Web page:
If you're an Illinois resident, the Medical Card is proof that you qualify for state medical benefits. It's a hard-copy paper card that you carry with you to appointments. Showing the card along with a photo ID establishes you're legitimately entitled to medical benefits. To establish your Medical Card eligibility in Illinois, you fill out a long form, then submit it to a state office.
The requirements for your Medical Card say you must be an Illinois resident and usually a U.S. citizen. You must also be one of the following:
- 65 years old or older
- With children under 19
If you fit one of the categories, you can apply for the card at one of the state's Family Community Resource Centers. If you're a noncitizen, you might qualify if you're pregnant, a child or in dire need of emergency medical treatment. You can download the application from the Illinois Department of Human Services website. The DHS locator on the website will help you find the closest office.
How to Apply for a Medical Card
The application form, bureaucratically labeled IL444-2378 B, is the same whether you're asking for medical assistance, cash assistance or food stamps. The sections required to get a Medical Card are marked with a cross symbol, for example:
- Citizenship and immigration status
- How many people live with you and which of them want medical assistance
- Whether anyone in your household is disabled or blind or receives Social Security disability benefits
- How much you and the other people in your household work, and what they earn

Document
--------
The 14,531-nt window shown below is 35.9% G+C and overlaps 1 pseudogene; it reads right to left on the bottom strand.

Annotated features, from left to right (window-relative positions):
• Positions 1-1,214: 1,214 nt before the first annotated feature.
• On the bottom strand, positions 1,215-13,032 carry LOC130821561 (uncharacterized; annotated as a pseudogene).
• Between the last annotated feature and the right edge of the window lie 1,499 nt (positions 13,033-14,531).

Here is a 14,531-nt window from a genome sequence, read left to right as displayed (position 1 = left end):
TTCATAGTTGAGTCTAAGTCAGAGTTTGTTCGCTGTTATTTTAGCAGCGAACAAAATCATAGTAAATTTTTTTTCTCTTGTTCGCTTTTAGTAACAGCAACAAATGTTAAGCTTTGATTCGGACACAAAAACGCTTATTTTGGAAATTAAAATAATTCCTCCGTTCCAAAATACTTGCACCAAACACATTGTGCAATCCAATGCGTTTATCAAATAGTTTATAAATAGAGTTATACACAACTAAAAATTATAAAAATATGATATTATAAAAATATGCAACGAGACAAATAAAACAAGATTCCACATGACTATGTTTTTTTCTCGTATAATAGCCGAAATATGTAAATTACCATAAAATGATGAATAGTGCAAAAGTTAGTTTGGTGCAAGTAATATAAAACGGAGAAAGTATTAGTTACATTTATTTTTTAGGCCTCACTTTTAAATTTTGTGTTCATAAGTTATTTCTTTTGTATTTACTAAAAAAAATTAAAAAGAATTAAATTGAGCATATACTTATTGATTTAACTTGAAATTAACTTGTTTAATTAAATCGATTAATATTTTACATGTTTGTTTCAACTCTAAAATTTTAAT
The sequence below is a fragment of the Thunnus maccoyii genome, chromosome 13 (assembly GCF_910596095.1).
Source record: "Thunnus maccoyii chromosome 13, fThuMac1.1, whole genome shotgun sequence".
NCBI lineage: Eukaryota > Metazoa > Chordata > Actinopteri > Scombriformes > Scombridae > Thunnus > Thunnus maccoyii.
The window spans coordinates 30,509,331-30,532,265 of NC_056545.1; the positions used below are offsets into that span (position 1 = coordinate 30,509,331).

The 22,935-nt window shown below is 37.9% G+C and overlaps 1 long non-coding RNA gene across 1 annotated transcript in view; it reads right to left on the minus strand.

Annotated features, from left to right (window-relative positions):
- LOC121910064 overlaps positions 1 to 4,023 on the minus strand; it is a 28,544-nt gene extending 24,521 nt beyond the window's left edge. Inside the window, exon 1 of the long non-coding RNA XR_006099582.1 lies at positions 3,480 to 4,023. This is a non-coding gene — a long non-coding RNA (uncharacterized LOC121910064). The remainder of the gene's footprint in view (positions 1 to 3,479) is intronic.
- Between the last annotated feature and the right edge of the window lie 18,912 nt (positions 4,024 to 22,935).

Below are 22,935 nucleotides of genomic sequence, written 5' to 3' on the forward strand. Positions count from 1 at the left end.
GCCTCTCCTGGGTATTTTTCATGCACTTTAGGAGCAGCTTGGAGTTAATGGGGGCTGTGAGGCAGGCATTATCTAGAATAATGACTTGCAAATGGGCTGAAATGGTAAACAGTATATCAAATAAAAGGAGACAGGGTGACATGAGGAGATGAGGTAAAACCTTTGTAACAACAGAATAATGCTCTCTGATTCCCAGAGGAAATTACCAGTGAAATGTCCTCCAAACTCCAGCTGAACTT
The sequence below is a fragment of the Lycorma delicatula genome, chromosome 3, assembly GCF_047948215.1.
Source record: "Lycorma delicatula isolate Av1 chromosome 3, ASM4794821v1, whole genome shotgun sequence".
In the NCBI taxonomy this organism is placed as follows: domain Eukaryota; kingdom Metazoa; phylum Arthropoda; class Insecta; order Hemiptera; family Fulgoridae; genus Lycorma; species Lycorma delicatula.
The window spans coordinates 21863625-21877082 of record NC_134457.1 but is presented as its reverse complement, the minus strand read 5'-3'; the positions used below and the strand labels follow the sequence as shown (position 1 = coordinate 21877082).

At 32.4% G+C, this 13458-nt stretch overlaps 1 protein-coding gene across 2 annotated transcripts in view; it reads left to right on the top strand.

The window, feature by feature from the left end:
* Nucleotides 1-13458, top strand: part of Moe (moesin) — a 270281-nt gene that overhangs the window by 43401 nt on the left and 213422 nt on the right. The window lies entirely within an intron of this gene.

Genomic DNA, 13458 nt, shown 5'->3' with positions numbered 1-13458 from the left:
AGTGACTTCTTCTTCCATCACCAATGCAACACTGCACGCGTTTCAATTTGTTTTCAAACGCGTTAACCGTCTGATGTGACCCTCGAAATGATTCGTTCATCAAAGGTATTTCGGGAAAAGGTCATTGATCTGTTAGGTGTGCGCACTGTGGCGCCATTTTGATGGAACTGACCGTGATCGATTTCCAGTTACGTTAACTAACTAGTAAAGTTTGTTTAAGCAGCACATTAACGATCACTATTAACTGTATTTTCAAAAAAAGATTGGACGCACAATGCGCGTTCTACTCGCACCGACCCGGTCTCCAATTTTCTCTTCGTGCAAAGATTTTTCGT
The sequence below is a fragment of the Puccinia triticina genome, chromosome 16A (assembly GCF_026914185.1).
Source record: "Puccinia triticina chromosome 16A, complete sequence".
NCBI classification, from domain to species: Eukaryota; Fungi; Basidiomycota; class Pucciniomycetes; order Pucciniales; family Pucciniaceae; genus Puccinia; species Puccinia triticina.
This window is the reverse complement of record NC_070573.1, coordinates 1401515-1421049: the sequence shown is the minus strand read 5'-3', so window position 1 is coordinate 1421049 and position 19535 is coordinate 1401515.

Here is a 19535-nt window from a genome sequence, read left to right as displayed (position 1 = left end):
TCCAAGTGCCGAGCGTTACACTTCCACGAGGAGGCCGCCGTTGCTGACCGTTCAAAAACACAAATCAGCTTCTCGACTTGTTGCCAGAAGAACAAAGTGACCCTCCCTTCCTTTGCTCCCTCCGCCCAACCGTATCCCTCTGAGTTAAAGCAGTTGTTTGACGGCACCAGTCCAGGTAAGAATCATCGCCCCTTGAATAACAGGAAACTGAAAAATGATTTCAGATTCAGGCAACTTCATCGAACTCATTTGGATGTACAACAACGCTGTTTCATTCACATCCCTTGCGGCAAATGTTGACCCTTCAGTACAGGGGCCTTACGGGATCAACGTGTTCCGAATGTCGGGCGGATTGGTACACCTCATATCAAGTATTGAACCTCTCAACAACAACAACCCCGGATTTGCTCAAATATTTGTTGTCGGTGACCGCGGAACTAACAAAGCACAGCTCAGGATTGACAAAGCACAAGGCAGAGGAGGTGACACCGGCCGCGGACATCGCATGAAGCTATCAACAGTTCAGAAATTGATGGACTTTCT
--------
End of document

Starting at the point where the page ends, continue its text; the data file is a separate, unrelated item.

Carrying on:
- If anyone in the household pays child support, alimony or student-loan interest
- If members of your household receive coverage through Medicaid, Medicare or employer insurance
- Any other resources such as bank accounts, bonds or a 401k
If any of your financial data changes, it's up to you to notify DHS within 10 days.
After the DHS office receives your signed application process, staff will schedule an interview. If you aren't physically able to come to the office, you can participate over the phone. As part of the qualifying process, you'll have to provide documentary proof of your identity and your residence, as well as proof of Social Security numbers for everyone in your household applying for assistance. The DHS staff might request added documents based on your particular situation.
If the state ultimately rejects your application, you have the right to appeal. You do that at the office where you applied, or by calling the central office in Chicago.
The Medical Card program isn't your only option for help. The All Kids program offers comprehensive healthcare for uninsured children, for instance. Illinois accepted the expanded Medicaid option under the federal Affordable Care Act, so it's possible you can qualify for Medicaid coverage. The DHS website or staff at the nearest center can help you figure out your best option.
- Illinois Department of Healthcare and Family Services: Medical Card Customer Brochure
- Illinois Department of Human Services: Frequently Asked Questions Medical Assistance
- Illinois Department of Human Services: Apply for Cash, SNAP (Food Stamps) and Medical Assistance
- Illinois Department of Human Services: Overview of Services
- Illinois Department of Healthcare and Family Services
Over the course of his career, Fraser Sherman has reported on local governments, written about how to start a business and published four books of film reference. He lives in Durham NC with his awesome wife and two wonderful dogs.